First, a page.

Latest from Tunnels and Tunnelling
A National Grid project to push a 5km pipeline under an estuary of global importance to wildlife has resulted in the world’s longest pipeline river crossing in a tunnel, safeguarding the UK’s gas supply for a century and earning a place in Guinness World Records. Julian Champkin reportsRead more
Drainage water from the Brenner Base Tunnel (BBT) could be used to supply sustainable energy to residential districts.
BTS unveils a new website
To complement its 50th anniversary celebrations, the British Tunnelling Society (BTS) has launched a new website to reflect the growing diversity of knowledge and services which it offers to BTS members and others interested in tunnelling.
Stonehenge scheme to be challenged in High Court
A High Court hearing granted recently to protestors will now allow scrutiny of the UK Department of Transport decision to approve the Stonehenge road tunnel and dual carriageway.
Trimble launches ‘fast’ 3D-scanning total station
Trimble has launched the SX12, hailed as the next iteration of the company’s 3D-scanning total station and said to provide ‘fast, efficient data capture’ for surveying, engineering and geospatial professionals.
Hudson Tunnel gets Biden funding boost
Trump administration policy, which had effectively blocked funding for the construction of a rail tunnel under the Hudson River, has been rescinded by the US Department of Transportation, thanks to a policy reversal inspired by the Biden presidency.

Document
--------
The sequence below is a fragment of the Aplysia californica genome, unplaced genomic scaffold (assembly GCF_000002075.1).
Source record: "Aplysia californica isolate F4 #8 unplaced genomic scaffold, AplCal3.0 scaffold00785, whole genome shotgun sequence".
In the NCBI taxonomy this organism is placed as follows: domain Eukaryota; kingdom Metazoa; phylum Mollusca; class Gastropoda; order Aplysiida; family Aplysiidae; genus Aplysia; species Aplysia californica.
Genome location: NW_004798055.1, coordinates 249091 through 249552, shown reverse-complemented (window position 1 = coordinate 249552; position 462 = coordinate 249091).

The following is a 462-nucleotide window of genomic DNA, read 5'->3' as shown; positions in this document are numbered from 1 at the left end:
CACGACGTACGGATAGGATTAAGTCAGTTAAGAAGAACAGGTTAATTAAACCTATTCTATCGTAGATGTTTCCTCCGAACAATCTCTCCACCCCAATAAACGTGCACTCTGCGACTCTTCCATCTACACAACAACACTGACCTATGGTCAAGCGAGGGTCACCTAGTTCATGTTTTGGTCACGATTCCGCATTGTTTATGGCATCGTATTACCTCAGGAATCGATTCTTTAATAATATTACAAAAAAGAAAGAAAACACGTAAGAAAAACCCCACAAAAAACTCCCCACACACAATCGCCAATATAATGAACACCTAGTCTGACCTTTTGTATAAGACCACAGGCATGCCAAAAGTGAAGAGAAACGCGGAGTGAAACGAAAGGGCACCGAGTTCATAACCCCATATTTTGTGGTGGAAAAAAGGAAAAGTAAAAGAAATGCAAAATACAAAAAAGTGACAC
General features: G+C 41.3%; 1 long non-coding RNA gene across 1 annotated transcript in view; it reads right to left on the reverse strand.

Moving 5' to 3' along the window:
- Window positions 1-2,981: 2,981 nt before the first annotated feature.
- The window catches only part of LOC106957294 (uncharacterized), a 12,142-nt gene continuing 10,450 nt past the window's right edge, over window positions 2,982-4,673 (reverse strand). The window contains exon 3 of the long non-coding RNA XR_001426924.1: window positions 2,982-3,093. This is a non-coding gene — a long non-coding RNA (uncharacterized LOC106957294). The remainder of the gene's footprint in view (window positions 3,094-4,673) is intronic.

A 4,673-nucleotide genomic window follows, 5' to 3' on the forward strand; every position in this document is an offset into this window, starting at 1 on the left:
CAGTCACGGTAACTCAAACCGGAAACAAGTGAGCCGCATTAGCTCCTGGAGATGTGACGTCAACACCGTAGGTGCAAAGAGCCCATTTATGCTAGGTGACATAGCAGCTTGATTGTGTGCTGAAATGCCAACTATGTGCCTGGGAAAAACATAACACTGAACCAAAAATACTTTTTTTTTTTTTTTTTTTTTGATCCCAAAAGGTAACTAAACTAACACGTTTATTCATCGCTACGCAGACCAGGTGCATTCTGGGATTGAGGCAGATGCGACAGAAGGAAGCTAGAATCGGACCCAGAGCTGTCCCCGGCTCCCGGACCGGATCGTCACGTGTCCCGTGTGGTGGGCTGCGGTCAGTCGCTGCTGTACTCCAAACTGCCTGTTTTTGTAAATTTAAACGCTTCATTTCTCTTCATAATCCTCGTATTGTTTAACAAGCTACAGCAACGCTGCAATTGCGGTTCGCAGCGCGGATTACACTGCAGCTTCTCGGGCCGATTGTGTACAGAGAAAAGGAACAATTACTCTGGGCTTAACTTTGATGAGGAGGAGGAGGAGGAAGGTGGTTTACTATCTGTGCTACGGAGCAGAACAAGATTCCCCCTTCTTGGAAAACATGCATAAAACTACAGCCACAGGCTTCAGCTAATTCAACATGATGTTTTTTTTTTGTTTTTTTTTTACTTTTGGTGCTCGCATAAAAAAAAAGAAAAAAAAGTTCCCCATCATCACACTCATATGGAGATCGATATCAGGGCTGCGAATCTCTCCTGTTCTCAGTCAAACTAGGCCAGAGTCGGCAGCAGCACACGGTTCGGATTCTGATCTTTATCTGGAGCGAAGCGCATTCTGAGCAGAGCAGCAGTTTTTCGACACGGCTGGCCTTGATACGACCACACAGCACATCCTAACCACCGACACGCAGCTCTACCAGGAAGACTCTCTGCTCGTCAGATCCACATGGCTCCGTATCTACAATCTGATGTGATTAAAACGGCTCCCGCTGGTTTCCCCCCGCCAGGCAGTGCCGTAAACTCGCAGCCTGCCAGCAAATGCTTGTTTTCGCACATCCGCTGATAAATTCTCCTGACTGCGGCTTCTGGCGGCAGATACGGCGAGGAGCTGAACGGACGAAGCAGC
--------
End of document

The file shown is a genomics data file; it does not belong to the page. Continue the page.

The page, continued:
In the recent ‘BTS Hyperloop Challenge (Tunnels for Hyperloop)’ report undertaken on behalf of the British Tunnelling Society, Bill Grose outlined the basic requirements for Hyperloop infrastructure. The following is an extract from the report.
Pushing for victory
A National Grid project to push a 5km pipeline under an estuary of global importance to wildlife has resulted in the world’s longest pipeline river crossing in a tunnel, safeguarding the UK’s gas supply for a century and earning a place in Guinness World Records. Julian Champkin reports
Tunnel projects often use compressed air techniques to stabilise the tunnel face. Work in compressed air in tunnels – increasingly referred to as hyperbaric operations – began in the 1830s. Although Lord Cochrane obtained a patent for the concept of using compressed air to stabilise soft or loose-flowing ground at the face of an excavation, it was a Frenchman, Jacques Triger who is credited with first using the technique for shaft sinking in northern France. Around 1874, James Greathead designed a compressed-air shield to construct the Woolwich Tunnel in London.
Fire Performance of PC Segmental Linings
Explosive spalling in tunnel linings during fires is often attributed to vapour pressure build-up within the segments. In this article, Stephen Doran suggests that there is another factor at play which is more responsible for the phenomenon
West Link’s Korsvagen Challenges
Dr Klaus Rieker of Wayss & Freytag Ingenierbau discusses the various construction techniques and procurement methods used for tunnelling the Korsvägen Section of Gothenburg’s new West Link rail line